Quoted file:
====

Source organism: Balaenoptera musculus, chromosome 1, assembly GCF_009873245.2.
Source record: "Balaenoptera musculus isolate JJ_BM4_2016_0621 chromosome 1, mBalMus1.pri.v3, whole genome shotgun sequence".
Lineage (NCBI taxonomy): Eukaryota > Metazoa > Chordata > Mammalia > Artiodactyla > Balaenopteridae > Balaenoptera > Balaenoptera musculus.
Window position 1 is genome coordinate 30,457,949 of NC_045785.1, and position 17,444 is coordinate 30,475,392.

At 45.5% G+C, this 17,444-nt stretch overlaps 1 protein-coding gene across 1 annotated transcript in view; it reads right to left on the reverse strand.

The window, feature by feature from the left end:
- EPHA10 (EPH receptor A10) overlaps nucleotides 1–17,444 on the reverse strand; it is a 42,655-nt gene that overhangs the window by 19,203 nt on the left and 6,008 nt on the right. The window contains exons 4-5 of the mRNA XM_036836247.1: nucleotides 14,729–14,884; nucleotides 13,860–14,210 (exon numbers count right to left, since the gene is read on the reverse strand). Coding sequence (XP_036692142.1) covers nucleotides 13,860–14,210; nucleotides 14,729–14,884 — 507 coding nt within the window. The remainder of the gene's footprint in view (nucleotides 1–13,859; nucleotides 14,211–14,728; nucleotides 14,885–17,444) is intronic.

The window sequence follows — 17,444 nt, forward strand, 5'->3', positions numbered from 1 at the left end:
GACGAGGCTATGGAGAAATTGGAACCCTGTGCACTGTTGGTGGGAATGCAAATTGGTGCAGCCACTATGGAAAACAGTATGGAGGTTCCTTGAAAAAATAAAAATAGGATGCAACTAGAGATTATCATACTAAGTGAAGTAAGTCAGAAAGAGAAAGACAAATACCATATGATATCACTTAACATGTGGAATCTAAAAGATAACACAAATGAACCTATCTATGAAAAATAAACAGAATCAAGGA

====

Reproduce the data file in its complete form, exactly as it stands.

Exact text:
Source organism: Balaenoptera musculus, chromosome 1, assembly GCF_009873245.2.
Source record: "Balaenoptera musculus isolate JJ_BM4_2016_0621 chromosome 1, mBalMus1.pri.v3, whole genome shotgun sequence".
Lineage (NCBI taxonomy): Eukaryota > Metazoa > Chordata > Mammalia > Artiodactyla > Balaenopteridae > Balaenoptera > Balaenoptera musculus.
Window position 1 is genome coordinate 30,457,949 of NC_045785.1, and position 17,444 is coordinate 30,475,392.

At 45.5% G+C, this 17,444-nt stretch overlaps 1 protein-coding gene across 1 annotated transcript in view; it reads right to left on the reverse strand.

The window, feature by feature from the left end:
- EPHA10 (EPH receptor A10) overlaps nucleotides 1–17,444 on the reverse strand; it is a 42,655-nt gene that overhangs the window by 19,203 nt on the left and 6,008 nt on the right. The window contains exons 4-5 of the mRNA XM_036836247.1: nucleotides 14,729–14,884; nucleotides 13,860–14,210 (exon numbers count right to left, since the gene is read on the reverse strand). Coding sequence (XP_036692142.1) covers nucleotides 13,860–14,210; nucleotides 14,729–14,884 — 507 coding nt within the window. The remainder of the gene's footprint in view (nucleotides 1–13,859; nucleotides 14,211–14,728; nucleotides 14,885–17,444) is intronic.

The window sequence follows — 17,444 nt, forward strand, 5'->3', positions numbered from 1 at the left end:
GACGAGGCTATGGAGAAATTGGAACCCTGTGCACTGTTGGTGGGAATGCAAATTGGTGCAGCCACTATGGAAAACAGTATGGAGGTTCCTTGAAAAAATAAAAATAGGATGCAACTAGAGATTATCATACTAAGTGAAGTAAGTCAGAAAGAGAAAGACAAATACCATATGATATCACTTAACATGTGGAATCTAAAAGATAACACAAATGAACCTATCTATGAAAAATAAACAGAATCAAGGA